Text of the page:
Let me explain. With the correct tape rules for long-term storage in place, you can make a backup to magnetic tape that is essentially inaccessible to ransomware. The physical nature of tape – in which reels have to be loaded into read/write machines and then taken out when full – creates a natural gap between your storage medium and the machines used to read and write it.
In other words, a piece of ransomware might be advanced enough to decrypt your hard drives, use staff iPhones as an infection vector, and infiltrate Iran’s nuclear enrichment facilities, but no piece of malware ever designed can fly through the air by itself.
This is, of course, just another version of the idea of air gapping. In fact, this is the way in which a recent memo from the Tape Storage Council explains the value of the medium – “with tape, there is a gap between the cartridge and the computer systems. Disk drives remain on-line and are particularly vulnerable to an attack,” the memo says, and then points out that "tape technology prevents electronic cyberattack access to the data because a tape cartridge removed from the system is no longer accessible electronically."
The Tape Storage Council has, of course, something of a vested interest in this topic. Nevertheless, their views are surprisingly widely held by network administrators. Take a look, for instance, at this backup software forum, in which one user notes that "I always recommend using tape whenever possible as the last line of defense,” because "I saw tape backup saving companies from the worst disasters so many times ... and I also saw every line of comprehensive disk-based protection strategy failing miserably, leaving users with unrecoverable data loss."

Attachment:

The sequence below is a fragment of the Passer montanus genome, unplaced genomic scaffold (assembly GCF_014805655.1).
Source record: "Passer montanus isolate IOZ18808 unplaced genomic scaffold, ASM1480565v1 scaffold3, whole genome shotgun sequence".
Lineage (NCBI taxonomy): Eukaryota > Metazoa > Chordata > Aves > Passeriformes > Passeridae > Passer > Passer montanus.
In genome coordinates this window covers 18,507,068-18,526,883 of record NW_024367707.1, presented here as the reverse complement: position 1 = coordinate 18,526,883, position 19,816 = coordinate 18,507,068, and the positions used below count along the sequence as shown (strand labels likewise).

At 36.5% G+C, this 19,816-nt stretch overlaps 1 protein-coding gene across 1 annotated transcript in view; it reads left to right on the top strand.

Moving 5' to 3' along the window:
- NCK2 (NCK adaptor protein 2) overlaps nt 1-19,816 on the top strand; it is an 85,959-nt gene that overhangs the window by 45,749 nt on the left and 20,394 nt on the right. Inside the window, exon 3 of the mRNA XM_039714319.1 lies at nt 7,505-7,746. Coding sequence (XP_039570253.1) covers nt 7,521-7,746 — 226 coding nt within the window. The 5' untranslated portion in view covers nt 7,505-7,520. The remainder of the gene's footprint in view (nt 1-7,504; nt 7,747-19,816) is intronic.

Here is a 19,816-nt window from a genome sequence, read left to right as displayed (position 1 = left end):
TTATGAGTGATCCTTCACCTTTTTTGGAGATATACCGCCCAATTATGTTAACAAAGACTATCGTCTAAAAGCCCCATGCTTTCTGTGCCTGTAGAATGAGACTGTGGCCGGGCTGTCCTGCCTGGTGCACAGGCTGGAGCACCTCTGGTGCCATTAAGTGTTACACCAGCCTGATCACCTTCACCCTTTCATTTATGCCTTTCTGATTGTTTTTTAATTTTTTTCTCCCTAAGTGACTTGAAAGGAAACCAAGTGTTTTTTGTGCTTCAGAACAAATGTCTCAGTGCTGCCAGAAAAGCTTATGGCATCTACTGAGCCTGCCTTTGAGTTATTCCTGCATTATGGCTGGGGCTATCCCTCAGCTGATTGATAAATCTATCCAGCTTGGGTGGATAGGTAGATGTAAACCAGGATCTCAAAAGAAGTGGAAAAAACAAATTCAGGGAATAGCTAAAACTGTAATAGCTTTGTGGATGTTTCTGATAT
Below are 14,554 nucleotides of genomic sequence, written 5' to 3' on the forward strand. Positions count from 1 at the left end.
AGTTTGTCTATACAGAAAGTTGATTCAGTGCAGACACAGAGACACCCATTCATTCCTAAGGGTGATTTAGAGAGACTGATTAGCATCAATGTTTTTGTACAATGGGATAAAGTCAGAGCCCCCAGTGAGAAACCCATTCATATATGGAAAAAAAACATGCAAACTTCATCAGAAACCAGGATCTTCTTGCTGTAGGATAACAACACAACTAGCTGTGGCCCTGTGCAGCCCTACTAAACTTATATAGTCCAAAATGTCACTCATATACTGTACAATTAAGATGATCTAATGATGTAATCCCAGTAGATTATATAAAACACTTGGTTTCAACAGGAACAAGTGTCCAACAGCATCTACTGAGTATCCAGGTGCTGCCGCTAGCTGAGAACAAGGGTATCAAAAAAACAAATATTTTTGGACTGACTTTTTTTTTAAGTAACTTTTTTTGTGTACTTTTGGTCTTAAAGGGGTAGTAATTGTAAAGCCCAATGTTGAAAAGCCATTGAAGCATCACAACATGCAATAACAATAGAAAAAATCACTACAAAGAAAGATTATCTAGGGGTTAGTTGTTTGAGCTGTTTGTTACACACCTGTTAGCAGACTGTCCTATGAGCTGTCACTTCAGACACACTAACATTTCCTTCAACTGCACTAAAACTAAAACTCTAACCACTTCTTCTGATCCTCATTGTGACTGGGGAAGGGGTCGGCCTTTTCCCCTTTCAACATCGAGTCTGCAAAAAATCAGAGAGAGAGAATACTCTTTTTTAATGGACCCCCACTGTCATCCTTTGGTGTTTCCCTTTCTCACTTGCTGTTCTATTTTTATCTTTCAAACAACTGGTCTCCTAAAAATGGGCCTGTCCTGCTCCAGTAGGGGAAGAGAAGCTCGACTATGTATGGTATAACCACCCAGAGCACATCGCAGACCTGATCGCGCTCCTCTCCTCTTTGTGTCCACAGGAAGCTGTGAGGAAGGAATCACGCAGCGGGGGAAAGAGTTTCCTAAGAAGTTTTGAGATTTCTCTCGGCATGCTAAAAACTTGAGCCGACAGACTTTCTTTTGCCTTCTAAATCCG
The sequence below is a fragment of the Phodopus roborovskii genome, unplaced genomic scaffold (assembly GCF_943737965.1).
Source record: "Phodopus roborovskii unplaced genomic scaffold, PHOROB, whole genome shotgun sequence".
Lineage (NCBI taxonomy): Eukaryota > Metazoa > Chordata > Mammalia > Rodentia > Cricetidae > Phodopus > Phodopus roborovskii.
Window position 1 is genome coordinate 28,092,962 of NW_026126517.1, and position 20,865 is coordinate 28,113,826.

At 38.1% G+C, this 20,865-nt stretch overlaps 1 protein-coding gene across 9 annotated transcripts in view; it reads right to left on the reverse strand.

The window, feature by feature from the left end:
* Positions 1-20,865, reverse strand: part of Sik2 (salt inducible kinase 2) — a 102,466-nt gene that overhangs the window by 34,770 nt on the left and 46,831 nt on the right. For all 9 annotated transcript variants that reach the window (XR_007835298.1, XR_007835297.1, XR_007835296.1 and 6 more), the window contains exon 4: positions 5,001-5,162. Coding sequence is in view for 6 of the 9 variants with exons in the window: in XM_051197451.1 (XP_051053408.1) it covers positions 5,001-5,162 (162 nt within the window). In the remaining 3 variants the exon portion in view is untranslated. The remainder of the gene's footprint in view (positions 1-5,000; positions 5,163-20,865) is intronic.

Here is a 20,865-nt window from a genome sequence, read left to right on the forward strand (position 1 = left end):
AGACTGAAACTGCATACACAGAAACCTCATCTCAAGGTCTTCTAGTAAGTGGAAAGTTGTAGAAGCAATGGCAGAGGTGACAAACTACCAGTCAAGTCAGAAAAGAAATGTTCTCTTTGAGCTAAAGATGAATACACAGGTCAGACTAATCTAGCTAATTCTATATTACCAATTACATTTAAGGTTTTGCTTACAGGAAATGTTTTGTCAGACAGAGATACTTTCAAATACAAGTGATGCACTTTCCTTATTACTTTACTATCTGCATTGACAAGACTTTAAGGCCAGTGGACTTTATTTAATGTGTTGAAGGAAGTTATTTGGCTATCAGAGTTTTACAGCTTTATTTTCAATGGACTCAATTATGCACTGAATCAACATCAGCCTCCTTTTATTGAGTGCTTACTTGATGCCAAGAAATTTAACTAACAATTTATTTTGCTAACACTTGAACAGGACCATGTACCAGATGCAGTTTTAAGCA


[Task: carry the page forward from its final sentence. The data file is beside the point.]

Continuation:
The real problem
Depending on the sophistication of your other systems, you might find the idea of “going back” to tape inherently absurd. And you might be right. According to Dan Jan, Principal, Product Management at Iron Mountain, the best way to address ransomware is to prevent attacks from happening in the first place. After an attack occurs, organizations often struggle to pick up the pieces.
This is certainly true but also points to a broader truth. Tape backup solutions are not inherently less or more secure than any other medium. While the air gap can prevent some forms of attack, the relatively low speed of tape means that using it for large amounts of data is not feasible.
What it does provide, though, is diversification. As the old saying goes, one shouldn’t put all your eggs in one basket. The same applies to backups. This entails that the best approach for many organizations is actually a maximalist one – using as many different forms of storage as possible in order to leverage the advantages of all of them.
And that's my point here – that using tape might be absurd, but so is relying on your hard-coded satellite link. Diversify your backups, and you are increasing the chances of having one left in the unfortunate event ransomware comes knocking.